•  The Summit Petroleum case also (3+ / 0-)
    Recommended by:
    FishOutofWater, eagleray, LinSea

    illustrates the problem of not getting on with
    President Obama's judicial appointments leaving many of the Federalist Society judicial clones to deliberate on public matters in the Sixth Circuit.

  •  Do you have any evidence what so ever (2+ / 0-)
    Recommended by:
    divineorder, 6412093

    of a connection between Sierra Club screenings of Gasland and the Sierra Club's lack of participation in the EPA's lawsuit?

    If not, you are making stuff up, something you accuse Josh Fox of doing.

    This was a good diary until you went off track over Gasland, which, as far as I can tell, has nothing to do with lack of involvement by environmental organizations in the lawsuit.

    look for my eSci diary series Thursday evening.

    by FishOutofWater on Wed Jan 29, 2014 at 05:01:41 PM PST

    •  The connection is this..... (2+ / 0-)
      Recommended by:
      LinSea, 6412093

      It is a matter of non-profit organization management, priority setting, messaging and leadership failure brought on by both distraction and by cognitive dissonance as a result of SC's involvement with Gasland and the use of Gasland messaging.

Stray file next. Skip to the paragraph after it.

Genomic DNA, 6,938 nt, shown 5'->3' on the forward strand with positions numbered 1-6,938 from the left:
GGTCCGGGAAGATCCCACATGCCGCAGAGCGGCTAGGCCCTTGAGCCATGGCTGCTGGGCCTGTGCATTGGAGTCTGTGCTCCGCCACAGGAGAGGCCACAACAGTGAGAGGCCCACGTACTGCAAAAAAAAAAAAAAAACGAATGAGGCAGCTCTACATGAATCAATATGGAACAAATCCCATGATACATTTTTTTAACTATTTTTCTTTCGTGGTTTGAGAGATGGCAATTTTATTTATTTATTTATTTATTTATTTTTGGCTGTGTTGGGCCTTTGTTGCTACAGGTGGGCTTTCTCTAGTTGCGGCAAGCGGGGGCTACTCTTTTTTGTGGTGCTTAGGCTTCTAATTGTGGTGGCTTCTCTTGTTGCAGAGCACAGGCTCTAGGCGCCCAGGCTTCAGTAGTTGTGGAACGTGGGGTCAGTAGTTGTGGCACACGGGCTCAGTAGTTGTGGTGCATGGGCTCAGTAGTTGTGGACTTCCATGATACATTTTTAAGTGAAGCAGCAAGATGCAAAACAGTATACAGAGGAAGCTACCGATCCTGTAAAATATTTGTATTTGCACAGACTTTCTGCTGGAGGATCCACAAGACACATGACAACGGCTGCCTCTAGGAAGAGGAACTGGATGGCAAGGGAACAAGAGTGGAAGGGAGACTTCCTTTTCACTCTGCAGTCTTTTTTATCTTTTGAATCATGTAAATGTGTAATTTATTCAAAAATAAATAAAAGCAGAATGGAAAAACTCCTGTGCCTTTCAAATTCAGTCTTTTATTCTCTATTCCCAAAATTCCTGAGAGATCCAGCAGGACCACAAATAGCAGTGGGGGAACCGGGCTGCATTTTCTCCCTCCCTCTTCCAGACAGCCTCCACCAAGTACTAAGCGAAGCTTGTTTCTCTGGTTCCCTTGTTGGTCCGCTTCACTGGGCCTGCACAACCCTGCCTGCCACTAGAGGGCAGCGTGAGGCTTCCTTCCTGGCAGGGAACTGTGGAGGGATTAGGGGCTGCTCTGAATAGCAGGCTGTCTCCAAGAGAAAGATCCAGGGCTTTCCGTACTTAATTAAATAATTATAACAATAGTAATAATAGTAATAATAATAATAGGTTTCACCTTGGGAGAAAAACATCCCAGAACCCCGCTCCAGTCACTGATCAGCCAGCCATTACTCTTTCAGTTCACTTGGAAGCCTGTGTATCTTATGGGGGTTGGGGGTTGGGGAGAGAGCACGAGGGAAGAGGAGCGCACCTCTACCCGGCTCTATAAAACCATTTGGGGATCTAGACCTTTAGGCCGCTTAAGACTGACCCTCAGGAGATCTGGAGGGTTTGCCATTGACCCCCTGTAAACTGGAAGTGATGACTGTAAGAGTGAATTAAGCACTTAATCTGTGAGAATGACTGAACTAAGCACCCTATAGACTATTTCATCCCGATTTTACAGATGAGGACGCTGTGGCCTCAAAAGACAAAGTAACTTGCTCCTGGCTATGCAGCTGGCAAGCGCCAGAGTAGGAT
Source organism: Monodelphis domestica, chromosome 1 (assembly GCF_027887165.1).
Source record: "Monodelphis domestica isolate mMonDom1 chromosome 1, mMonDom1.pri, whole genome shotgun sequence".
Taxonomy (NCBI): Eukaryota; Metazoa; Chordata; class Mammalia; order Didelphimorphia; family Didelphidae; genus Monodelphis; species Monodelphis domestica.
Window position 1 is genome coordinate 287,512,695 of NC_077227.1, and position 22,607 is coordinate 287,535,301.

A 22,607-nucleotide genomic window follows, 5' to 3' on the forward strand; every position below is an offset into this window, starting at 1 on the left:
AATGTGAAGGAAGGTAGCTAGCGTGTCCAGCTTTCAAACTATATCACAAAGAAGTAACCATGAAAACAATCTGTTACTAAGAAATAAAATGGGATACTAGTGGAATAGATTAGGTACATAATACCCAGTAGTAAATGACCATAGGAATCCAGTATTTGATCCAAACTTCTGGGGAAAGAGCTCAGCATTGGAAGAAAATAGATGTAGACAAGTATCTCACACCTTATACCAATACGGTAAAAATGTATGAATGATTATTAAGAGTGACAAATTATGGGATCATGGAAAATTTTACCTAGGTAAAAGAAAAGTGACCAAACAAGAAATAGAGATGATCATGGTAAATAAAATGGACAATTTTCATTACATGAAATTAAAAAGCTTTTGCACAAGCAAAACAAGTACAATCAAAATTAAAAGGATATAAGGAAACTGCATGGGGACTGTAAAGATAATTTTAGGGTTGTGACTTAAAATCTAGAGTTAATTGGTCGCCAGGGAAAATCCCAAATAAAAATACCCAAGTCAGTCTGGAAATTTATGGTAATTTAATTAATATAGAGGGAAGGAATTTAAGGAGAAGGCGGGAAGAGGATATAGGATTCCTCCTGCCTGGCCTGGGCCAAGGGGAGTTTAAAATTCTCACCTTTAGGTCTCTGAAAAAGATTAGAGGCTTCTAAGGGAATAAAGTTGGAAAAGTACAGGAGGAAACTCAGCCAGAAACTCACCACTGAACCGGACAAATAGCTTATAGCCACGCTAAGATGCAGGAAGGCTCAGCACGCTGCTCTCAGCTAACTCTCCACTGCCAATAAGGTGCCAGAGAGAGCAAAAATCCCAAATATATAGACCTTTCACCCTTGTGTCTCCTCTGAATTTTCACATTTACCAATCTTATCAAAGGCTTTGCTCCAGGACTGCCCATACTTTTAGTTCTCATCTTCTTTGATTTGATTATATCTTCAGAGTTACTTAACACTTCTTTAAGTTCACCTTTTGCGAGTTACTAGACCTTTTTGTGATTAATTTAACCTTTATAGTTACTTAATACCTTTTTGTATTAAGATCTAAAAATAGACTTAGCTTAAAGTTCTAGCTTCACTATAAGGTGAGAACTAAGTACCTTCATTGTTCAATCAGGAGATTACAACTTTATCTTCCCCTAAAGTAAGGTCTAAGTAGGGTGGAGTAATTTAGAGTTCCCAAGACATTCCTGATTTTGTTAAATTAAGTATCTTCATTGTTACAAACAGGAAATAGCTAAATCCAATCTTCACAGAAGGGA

When you have Sierra Club staff members from Michael Brune on down repeated mouthing Gasland nonsense about the oil and gas industry being exempt from the Clean Air Act, and Sierra Club staffers readily cite Gasland for making such claims....then you have a situation where SC staff are blind to reality and thus are incapable of recognizing the reality of an attack like the Summit Petroleum case.  

      If SC spends its time, staff and resources propagating erroneous information from Gasland about the Clean Air Act, this is a non-reality-based endeavor which both distracts from a replaces effective and reality-based organizational activity.  

      If you have staff members that believe and tell the public that the oil and gas industry is exempt from the Clean Air Act, then there isn't any reason to expect effective environmental enforcement analysis from the same staff members.   When SC distracts itself with Gasland nonsense and embraces GL publicly with showings,  it is then a conflicting interest for SC to then have to admit it was irresponsible for doing so prior to altering their public statements to address actual reality.

      Sierra Club in Michigan didn't even know about the Summit Petroleum case until I told them about it after the fact of the decision.   Neither the Michigan chapter nor SC national was engaged enough to actually know what was happening with the Summit Petroleum case which means they were not alert to litigation directly pertinent to the entire organization's past advocacy and litigation history.....and that is a fail.